I can’t imagine what, if any, effect stories like this one had on shaping my attitude toward my body. I only read a few. They were all so much alike, much more formulaic even than the other genre fiction (mysteries, science fiction, westerns) that I read, that they quickly lost their appeal. But I’m glad they were there, if for no other reason than that they showed me that my own people could really truly be found between the covers of popular fiction.

    Comment by Ardis E. Parshall — August 10, 2012 @ 4:55 pm

  11. Thanks, everyone. Yes, irresistibility through internal spiritual goodness is a theme that just keeps coming up again and again in women’s lit. in the U.S., no doubt. Still trying to get my head around what to do with it. I will have to check out “Fascinating Womanhood,” Amanda. Sounds pretty appalling, but also–fascinating. And cool stuff about the publisher! Thanks for the question and information on it, Davd, Chris, and Ardis. Definitely important stuff to put in the interpretive mix… And, Ardis, I also like what you have to say about your reaction to Sealy as an author who was Mormon and who was writing about Mormon characters. I agree with the folks above that we should take popular fiction seriously when doing cultural history, but your comment reminds me that their biggest impact can be, well, maybe not what I expected. And that’s awesome to remember. Fun series, was glad to contribute to it!

    Comment by Susanna — August 10, 2012 @ 5:48 pm

  12. Fascinating stuff! This kind of cultural/pop history is really interesting and new to me; I loved the way you summed up that common trope in US women’s literature of irresistibility through internal spiritual goodness(hello Louisa May Alcott “An Old Fashioned Girl” etc!)–that sounds like a great project to explore. I’m tempted to relate it to even things like [some cases of] eating disorders (acquiring an almost impossible frailty that compels love, care, protection, etc.; similar to the self-sacrifice and submissiveness that compels affection and care, etc.) I look forward to reading more of this series!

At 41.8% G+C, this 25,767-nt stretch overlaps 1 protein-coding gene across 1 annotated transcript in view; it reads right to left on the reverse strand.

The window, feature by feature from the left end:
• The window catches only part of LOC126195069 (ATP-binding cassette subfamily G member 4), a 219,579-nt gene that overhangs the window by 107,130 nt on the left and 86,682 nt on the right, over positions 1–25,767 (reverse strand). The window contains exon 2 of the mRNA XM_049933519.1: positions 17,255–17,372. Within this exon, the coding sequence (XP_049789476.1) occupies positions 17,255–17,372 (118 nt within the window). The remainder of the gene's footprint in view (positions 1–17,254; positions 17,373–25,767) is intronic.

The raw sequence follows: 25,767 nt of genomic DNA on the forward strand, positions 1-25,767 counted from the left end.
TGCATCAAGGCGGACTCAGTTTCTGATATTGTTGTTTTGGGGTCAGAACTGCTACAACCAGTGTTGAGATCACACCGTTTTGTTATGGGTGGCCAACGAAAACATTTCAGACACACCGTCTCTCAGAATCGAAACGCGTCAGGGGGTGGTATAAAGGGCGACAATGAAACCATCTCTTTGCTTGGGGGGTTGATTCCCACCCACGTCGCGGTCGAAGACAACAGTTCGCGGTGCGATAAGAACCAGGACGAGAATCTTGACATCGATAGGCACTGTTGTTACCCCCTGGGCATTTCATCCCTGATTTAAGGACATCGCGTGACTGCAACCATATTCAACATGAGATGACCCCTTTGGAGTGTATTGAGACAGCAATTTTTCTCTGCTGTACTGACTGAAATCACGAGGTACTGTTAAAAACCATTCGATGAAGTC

Comment by Rachael — August 14, 2012 @ 12:19 pm

  13. Susanna– Sorry that I’m late chiming in. I never (knowingly) read Sealy, but immersed myself in Weyland and of course, Saturday’s Warrior. I see in much of this literature a common theme of the “young woman as refiner, or softener, or converter, of wayward or not-yet-Mormon men.” Perhaps some of our other authors will explore this theme more, but I’m wondering how much of that element was present in _Beyond This Moment_. Did Mormon authors by the 1970s really begin to unwrap a cultural-gender expectation for young LDS women as civilizers in a fallen, post-Counterculture world? Would the spiritual-material benefits that you’ve explored here then translate also into the hyper-modesty issues of the 1980s and beyond, success (popularity) within the LDS social sphere, and of course, marriage to a “prince” that you also had the added pleasure of converting to Mormonism yourself?